Penalised regression models ($L_1$, $L_2$, elastic net, SCAD (Smoothly clipped absolute deviation), LARS (least-angle regression), MCP (Multiple Change Points), PCR (Principal Component Regression), PLS (Partial least squares) etc.) really came to the fore and became especially relevant for $n\ll p$ applications. While it can be argued that Hoerl & Kennard's Ridge regression: Biased estimation for nonorthogonal problems came out in 1970 (and actually Wold's work on PLS was in 1966), it was until the last 20 to 25 years that most of the adoption and implications of these techniques became prominent within Statistics programmes and curricula.

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To add to Ben's great answer, since Nelder and McCullagh's GLMs (1983) is mentioned, I think it's fair to say that one important development after that was the extension of the GLM idea to other families of distributions, that generalize the single parameter exponential family.

Important examples include both Beta and Dirichlet regressions, which are not GLMs in the N&M sense (see Why Beta/Dirichlet Regression are not considered Generalized Linear Models?). Both are important to analyze continuous compositional data, in univariate and multivariate senses, respectively, as alternatives to log-ratio analysis. Here are the respective references:

The Bayesian treatment of conditional models is much more direct, but only more recently the machinery (i.e. software and hardware) made it accessible to be used by most (BUGS was release in the 90s, for example). I cannot pinpoint a single reference for this however, but reading on Bayesian GLMs can be of help.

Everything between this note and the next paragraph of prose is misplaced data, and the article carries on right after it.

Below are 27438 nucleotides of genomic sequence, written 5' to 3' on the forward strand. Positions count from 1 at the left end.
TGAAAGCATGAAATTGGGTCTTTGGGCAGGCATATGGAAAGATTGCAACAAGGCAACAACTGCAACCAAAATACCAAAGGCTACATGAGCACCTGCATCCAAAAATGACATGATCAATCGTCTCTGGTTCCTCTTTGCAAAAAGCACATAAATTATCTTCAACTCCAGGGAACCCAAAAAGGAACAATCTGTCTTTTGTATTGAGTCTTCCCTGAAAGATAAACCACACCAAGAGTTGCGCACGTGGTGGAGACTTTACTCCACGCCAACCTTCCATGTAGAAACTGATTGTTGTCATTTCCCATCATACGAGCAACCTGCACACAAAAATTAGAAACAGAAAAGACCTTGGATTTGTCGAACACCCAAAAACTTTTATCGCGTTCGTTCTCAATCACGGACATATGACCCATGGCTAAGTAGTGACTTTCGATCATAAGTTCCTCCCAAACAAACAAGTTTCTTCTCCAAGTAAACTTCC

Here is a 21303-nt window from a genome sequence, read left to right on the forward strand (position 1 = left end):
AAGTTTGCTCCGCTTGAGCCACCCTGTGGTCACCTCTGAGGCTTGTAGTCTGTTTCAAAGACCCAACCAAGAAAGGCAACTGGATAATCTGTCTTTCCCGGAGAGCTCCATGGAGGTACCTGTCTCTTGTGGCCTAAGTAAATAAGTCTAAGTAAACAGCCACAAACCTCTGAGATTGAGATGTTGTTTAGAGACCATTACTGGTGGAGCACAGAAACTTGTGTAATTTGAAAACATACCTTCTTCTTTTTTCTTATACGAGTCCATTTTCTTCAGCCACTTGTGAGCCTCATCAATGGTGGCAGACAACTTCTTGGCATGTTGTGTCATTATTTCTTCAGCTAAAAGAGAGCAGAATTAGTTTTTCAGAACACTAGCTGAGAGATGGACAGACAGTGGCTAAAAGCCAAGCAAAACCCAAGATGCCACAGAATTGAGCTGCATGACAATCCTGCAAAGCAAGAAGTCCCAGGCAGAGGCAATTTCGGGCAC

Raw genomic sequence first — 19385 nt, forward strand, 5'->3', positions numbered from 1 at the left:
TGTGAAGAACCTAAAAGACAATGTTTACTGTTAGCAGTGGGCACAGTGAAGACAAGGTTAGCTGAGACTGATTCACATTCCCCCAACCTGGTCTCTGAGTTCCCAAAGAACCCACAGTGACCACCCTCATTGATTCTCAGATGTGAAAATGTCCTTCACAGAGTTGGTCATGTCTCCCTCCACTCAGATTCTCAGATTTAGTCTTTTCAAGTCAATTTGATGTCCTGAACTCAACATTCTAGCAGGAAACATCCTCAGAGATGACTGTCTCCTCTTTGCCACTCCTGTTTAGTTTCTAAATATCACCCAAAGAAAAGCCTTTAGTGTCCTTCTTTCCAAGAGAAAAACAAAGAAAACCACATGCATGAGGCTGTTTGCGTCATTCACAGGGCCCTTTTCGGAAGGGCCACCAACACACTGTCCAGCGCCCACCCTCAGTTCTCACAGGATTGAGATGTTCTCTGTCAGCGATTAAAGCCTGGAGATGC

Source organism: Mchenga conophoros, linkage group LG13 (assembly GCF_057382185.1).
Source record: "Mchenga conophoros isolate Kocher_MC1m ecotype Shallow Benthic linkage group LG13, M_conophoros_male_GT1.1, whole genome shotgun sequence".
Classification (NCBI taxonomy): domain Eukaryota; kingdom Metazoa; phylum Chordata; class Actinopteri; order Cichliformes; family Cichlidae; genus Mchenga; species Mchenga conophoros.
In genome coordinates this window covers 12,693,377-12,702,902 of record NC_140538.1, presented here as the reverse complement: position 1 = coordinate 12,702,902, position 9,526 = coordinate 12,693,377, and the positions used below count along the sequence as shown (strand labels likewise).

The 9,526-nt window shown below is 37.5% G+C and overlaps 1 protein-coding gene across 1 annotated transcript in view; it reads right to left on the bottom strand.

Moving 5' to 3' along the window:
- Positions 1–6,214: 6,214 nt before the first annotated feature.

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Hence, what would be the most important developments since Nelder and McCullagh's book came out regarding GLM theory and application? What am I missing from just reading that book? How should I supplement my knowledge?

Numerical methods if you want to implement the theory on your own. Computers are now more powerful and computational methods have advanced.

For specific examples, Firebug mentioned this in their answer about Bayesian methods. Bolker et al. (2009) include a high-level overview of different methods in their article about GLMMs. Personally, I would look at two specific areas for numerical methods:

  1. The approach used for speed and larger datasets. For example, Stan is much faster than JAGS for Bayesian methods under most situations. Likewise, Julia can be quicker than R. Both Stan and Julia were created as response to people wanted quicker languages.
  2. The assumptions of different GLM methods for ideas such as degrees for freedom and treatment of variance structures.

My own experience with Stan has shown me that mathematical ideas can be sped up in computer languages using methods that seem strange to me and not counter intuitively. Browse the Stan forum for discussion and examples such as the "folk theorem".